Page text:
Organized Crime is a threat to our National Security
Various countries and states have recognized organized crime as being a threat to their National Security, or very close to. For instance, here in Canada the RCMP’s top Mafia-hunter advised that the Mafia organization called the ‘Ndrangheta had been raised to a “Tier 1” National Threat.
It is well known that the US Government has the ability to eavesdrop in our voice and fax communications. First was Echelon, a spy system that was shared by the US with other allied countries. It was capable of recording conversations that could be reviewed at will. Following this was Mystic, which was capable of recording an entire country’s communications and storing them for 30 days – this is only limited by the storage capacity of the Department currently running the project!
In some cases, collected information was used to help detect or determine those responsible for, or having knowledge of, terrorist attacks. This was determined through an examination of telephone calls made prior to the attack – ‘spikes’ in the number of, or location of, telephone calls made around the globe.
But now it is known that the US Government has been tracking communications since the early 1980’s, at first primarily to track the drug cartels, and then later to help with on-going high level investigations, and now terrorist activities.
Movement to Internet Based Communications
But just as with us, organized crime has also expanded on its capabilities and tech savvy. They have moved away from telephony communications and now focus on Internet tools – using chat, instant messenger, and other forms of communications.
Building Custom Applications / Tools
It is known that Terrorists, of which Organized Crime is becoming partnered with, is using tools such as GMail, Yahoo, Facebook, and Twitter to communicate through. As well, a short while ago it was found they were using their own “customized” tools to communicate. Terrorists created an encrypted email application called “Mohahedeen Secrets”, a mobile app called “Tashfeer al-Jawwal”, and an Android-based news app called “Alemarah”.
Considering the longevity that Organized Crime has had, and their long-term and stable profits, I wonder if they have also done the same? If so, how would you detect new forms of digital communications? Or find ‘hidden messages’?
Detect Hidden Data / Information – A Partial Solution
In an attempt to instantiate a system to help thwart these types of threats, Darpa created Memex, which serves to index information that is not currently being indexed by search engines. While a step forward, this has done only a little in the ability to map out the Internet, and bring to light some criminal activity (that could have been detected via other means). The real question becomes, “How do we find Organized Crime’s networks, network traffic, and messages on the Internet”?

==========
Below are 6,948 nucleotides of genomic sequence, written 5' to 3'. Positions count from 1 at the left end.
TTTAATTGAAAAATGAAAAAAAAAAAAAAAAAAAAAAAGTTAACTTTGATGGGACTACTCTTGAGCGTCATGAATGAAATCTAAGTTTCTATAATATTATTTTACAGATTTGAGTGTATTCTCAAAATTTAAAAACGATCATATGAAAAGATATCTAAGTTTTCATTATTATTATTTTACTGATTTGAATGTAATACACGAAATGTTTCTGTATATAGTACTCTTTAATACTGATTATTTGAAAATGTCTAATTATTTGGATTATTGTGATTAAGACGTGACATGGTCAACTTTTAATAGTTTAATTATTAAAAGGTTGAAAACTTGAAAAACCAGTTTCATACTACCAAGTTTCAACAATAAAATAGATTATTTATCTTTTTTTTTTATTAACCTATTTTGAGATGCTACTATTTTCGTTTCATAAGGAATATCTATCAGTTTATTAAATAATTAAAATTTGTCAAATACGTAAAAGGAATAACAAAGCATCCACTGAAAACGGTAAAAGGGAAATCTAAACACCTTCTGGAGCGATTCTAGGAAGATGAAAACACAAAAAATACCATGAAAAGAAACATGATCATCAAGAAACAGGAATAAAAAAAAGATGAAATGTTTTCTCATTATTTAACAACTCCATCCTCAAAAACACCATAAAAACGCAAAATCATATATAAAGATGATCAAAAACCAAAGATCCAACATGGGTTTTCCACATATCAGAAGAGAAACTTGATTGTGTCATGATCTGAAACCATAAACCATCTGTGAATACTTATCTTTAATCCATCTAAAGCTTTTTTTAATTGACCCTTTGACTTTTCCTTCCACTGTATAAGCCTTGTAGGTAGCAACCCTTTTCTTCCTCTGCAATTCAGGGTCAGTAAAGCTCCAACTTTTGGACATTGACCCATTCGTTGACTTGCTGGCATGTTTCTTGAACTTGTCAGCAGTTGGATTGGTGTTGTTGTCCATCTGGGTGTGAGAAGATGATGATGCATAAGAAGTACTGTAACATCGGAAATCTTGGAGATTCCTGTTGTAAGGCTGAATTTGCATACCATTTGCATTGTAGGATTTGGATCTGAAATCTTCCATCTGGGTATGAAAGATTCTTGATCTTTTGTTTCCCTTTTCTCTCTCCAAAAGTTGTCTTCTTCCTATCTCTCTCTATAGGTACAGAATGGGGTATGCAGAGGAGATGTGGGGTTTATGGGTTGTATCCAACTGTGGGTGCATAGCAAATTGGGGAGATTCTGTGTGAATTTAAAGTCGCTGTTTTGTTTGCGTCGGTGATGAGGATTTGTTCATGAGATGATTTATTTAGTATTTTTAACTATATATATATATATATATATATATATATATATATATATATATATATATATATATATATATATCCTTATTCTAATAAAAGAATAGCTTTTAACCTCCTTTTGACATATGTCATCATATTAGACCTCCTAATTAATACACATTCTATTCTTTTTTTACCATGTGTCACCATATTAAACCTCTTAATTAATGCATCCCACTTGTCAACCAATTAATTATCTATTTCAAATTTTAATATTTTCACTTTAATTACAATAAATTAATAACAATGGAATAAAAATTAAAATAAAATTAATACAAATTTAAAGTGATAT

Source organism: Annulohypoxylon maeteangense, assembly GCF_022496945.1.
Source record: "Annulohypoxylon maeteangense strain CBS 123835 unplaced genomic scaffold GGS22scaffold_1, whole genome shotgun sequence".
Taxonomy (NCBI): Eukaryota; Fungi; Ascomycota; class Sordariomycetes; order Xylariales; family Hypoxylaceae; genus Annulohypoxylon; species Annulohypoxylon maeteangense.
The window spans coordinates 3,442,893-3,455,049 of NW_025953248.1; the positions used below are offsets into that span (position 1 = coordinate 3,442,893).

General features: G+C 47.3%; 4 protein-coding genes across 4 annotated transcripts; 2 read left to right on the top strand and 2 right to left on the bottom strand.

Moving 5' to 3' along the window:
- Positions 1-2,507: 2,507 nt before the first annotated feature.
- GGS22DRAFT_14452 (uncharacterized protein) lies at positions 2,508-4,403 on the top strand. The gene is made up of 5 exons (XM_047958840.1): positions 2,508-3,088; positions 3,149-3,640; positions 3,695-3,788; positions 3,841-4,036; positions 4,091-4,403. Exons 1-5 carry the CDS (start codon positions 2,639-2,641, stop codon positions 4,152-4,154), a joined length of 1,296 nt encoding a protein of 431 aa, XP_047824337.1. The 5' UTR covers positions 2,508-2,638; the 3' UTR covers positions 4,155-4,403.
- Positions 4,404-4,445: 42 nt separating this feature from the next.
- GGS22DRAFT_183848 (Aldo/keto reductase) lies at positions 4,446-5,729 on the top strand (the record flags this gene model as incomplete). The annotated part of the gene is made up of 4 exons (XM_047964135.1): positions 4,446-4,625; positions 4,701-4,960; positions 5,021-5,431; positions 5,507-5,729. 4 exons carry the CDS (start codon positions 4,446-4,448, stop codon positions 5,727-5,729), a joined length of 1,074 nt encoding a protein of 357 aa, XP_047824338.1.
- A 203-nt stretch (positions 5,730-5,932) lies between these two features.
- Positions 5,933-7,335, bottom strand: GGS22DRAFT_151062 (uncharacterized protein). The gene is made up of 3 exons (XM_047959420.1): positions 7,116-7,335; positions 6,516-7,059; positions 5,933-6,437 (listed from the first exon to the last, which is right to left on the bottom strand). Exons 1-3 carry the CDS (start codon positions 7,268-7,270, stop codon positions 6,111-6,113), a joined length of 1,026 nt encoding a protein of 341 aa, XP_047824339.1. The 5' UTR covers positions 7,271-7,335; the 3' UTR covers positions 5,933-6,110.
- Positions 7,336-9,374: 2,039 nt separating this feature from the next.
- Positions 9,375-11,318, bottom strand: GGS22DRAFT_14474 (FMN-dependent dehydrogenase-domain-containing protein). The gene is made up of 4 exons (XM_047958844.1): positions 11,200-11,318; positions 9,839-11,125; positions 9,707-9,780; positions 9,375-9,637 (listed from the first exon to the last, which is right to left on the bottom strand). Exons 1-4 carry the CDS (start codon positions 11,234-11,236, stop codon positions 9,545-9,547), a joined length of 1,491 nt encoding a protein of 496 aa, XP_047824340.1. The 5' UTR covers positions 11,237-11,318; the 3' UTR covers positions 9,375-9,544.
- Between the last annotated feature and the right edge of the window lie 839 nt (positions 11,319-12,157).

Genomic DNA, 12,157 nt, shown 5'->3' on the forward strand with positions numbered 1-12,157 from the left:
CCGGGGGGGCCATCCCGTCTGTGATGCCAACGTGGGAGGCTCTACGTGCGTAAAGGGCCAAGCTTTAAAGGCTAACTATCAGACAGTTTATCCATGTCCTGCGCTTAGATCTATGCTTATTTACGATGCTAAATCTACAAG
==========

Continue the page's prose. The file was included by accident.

Potential Full Solution
The NSA can break almost any data encryption methodology currently in use today. Even the anonymity and IP protection provided by TOR has been compromised. Considering the credible threat Organized Crime provides, I wonder if we should monitor, or better yet record the data present on the Internet and analyze it to see if there are any data patterns (representing information), hidden messages, or new communication methodologies being employed by Organized Crime to facilitate hidden communications in “plain sight”?
While the information would still need to conform to a standard TCP/IP packet, the data inside could yield anything. You could mount sniffers on routers functioning on the backbone of the Internet and use analytical software to detect new communication methods. You could extract the data in the packets and reconstruct the full data stream, to then apply pattern recognition to find hidden messages / meanings in larger data segments.
I am proposing that we create an AI that is capable of reviewing ALL of the information available on the Internet and bring to our attention only that information that is suspect for review. Of course, the response of the review would serve to ‘fine tune’ the system – serving to improve the systems ability to detect patterns or information that is meant to be hidden from us. I don’t think this would constitute a breach of privacy, as any data would only be read by an AI application – which would only be reviewed should the system detect something.
Putting perspective on this – we are at a disadvantage that must be reversed. Having the same fiscal resources, yet without the limitations imposed by a dependent public (health-care, transportation, education, etc.), Organized Crime is able to spend more money on the research of technologies that invade our privacy, gather our information, and use it to their advantage. Of course, taking advantage of the same computer exploits as Nation States, they would also be able to infiltrate our communications networks – just as we do them.
I wonder if they are also holding back on the development of privacy defeating technologies, showing us the same respect that we seem forced to show them???